President Donald Trump’s Twitter comments threatening to pull federal resources from Puerto Rico as the U.S. territory grapples with the lack of basic necessities, elicited shock and alarm on the island and mainland.
San Juan Mayor Carmen Yulín Cruz urged “every American that has love, and not hate in their hearts, to stand with Puerto Rico and let this president know we WILL NOT BE LEFT TO DIE.”
Gov. Ricardo Rosselló tweeted that U.S. citizens in Puerto Rico were “requesting the support that any of our fellow citizens would receive across our nation.”
There was worry over the impact of his tweets; as head of the federal government, his statements could be interpreted as less than a full commitment to the island’s recovery.
“If I’m being told to do everything to fix this, but if I also hear I really don’t want it fixed, it’s their fault, then you’re not going to be willing to stand on that cliff and take that leap. Hesitation can cost us lives,” said former Obama administration official Nancy Santiago Negrón.
With people drinking potentially contaminated river water, eating plants because there is a lack of food and the official death toll mounting, Santiago Negrón said Trump’s comments left her “petrified.”
“When did we stop being America? ” she asked.
Latino Republican strategist and Air Force veteran Danny Vargas, who is of Puerto Rican descent, said he’s “almost given up trying to interpret any of this — a lot of this is just noise.”
He said he’s confident that the military, the National Guard and FEMA will continue to focus on their efforts until they are told to do otherwise.
“Vice President Pence said last night that the federal government will be in Puerto Rico until the job is done,” said Vargas, referring to remarks Pence made at a Hispanic Heritage celebration Wednesday night.
But Frank Mora, a former Pentagon official who is now director of the Latin American and Caribbean Center at Florida International University, drew a comparison between the U.S. response to the 2010 earthquake in Haiti and Trump’s tweets about Puerto Rico.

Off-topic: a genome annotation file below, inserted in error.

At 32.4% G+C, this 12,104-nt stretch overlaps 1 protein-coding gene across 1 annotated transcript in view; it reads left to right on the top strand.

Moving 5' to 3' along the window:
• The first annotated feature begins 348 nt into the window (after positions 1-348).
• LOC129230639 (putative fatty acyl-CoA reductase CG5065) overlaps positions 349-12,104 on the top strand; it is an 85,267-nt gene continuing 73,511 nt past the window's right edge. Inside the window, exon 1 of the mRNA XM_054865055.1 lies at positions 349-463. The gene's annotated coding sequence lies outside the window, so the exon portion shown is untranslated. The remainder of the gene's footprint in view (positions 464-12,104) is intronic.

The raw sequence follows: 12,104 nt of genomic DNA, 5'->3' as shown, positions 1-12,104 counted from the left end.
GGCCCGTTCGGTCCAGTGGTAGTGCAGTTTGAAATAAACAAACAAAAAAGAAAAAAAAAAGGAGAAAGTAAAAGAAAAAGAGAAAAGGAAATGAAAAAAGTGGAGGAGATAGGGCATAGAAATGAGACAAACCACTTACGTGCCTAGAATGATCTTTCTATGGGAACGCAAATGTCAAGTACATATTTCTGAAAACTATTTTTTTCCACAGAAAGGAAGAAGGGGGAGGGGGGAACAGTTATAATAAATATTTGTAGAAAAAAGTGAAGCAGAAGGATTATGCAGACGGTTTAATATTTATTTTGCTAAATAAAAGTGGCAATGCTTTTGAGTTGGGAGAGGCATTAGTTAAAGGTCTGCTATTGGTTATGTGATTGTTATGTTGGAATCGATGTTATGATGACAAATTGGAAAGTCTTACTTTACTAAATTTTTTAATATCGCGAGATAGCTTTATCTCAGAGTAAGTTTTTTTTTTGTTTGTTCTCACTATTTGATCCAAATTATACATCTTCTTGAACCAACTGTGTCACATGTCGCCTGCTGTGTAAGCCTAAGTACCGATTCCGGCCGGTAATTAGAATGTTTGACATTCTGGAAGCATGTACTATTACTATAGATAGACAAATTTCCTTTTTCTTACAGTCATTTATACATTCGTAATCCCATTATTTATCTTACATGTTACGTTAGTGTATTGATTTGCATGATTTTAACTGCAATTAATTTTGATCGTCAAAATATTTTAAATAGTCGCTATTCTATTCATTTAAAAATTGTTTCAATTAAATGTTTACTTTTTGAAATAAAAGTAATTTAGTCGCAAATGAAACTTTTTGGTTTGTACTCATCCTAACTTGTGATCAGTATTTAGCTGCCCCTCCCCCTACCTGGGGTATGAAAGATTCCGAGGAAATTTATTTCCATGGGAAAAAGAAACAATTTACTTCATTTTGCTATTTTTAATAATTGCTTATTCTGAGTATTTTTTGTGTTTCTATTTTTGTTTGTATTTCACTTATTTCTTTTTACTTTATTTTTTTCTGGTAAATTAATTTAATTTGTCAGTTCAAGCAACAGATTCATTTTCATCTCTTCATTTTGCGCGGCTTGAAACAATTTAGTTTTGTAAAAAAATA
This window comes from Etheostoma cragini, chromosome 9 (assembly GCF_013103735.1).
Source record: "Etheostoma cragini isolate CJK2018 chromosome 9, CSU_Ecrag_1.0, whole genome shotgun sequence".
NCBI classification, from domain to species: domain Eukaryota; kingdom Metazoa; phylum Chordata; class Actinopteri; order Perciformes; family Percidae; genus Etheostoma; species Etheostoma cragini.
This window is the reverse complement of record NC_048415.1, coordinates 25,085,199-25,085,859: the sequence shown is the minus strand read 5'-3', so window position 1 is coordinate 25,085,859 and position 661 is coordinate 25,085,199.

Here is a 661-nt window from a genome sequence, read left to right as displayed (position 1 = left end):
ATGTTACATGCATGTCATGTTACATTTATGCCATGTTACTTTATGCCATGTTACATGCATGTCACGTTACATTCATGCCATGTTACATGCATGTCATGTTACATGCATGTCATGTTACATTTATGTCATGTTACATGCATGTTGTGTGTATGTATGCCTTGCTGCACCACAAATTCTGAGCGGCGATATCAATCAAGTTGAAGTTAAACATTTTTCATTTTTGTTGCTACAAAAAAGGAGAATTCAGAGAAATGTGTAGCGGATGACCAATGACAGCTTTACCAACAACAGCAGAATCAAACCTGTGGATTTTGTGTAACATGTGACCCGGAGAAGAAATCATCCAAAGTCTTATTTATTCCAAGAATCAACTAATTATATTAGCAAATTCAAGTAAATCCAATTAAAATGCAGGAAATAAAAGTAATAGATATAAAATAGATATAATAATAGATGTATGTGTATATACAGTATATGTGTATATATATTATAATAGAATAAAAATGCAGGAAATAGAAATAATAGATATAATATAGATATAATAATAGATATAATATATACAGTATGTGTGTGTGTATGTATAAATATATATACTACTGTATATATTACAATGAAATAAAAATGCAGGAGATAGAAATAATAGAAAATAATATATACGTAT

“President Obama, at the time, was very clear with us when he said these folks won’t be forsaken,” Mora said, pointing out that Puerto Rico is U.S. territory and Haiti is not. The U.S. military remained in Haiti for about six months after the earthquake, Mora said.
“It’s very disheartening for me, in light of that experience, to see the president, only a few weeks after Puerto Rico was devastated, making excuses about … and putting the blame on the Puerto Ricans, at a time, when they, Americans, need us more than ever,” he said. “It sort of saddens me to think that this is what the American government stands for.”
Congressional Hispanic Caucus Chair Michelle Lujan Grisham, D-N.M., said in a statement that “his suggestion that we will cut and run on our fellow Americans is disgraceful.”
Trump tweeted that Puerto Rico’s financial crisis was “largely of its own making,” once again putting Puerto Ricans on the defensive about its fiscal situation while recovering from a worst-in-a-century natural disaster.
Houston-based political scientist Sylvia Manzano said Trump’s tweets display an antagonism, in particular to Latinos, that he has not shown elsewhere.
“There are states that are in debt and rely on federal programs — we don’t cut them off because of a tough economic situation,” said Manzano.
A Kaiser Family Foundation poll shows Americans want more done for Puerto Ricans.
Sixty-two percent of the American public said Puerto Ricans affected by the storm were not getting the help they need, and a little more than half, 52 percent, said that the federal response has been too slow. The poll was conducted from Oct. 4-8.
Philip Schoene Roura, editor of Caribbean Business, Puerto Rico’s main financial newspaper, said Trump’s comments were “irresponsible and misguided.”
“It’s not a fair comment to make, many people were involved in allowing the debt to run to the levels at which it stands,” said Schoene Roura, including people in Puerto Rico, but also Wall Street and Washington.
Trump’s comments ignore structural issues such as the fact that the island shoulders more of its health spending than U.S. states and has lost crucial tax incentives that helped create jobs.
“The first matter at hand has to be reconstruction and saving the lives of people, said Schoene Roura. “It’s a race against time.”
For some lawmakers, Trump’s comments called into question his fitness for office.
“By suggesting he might abdicate this responsibility for our fellow citizens in Puerto Rico, Mr. Trump has called into question his ability to lead,” stated Rep. Nydia Velázquez, D-N.Y.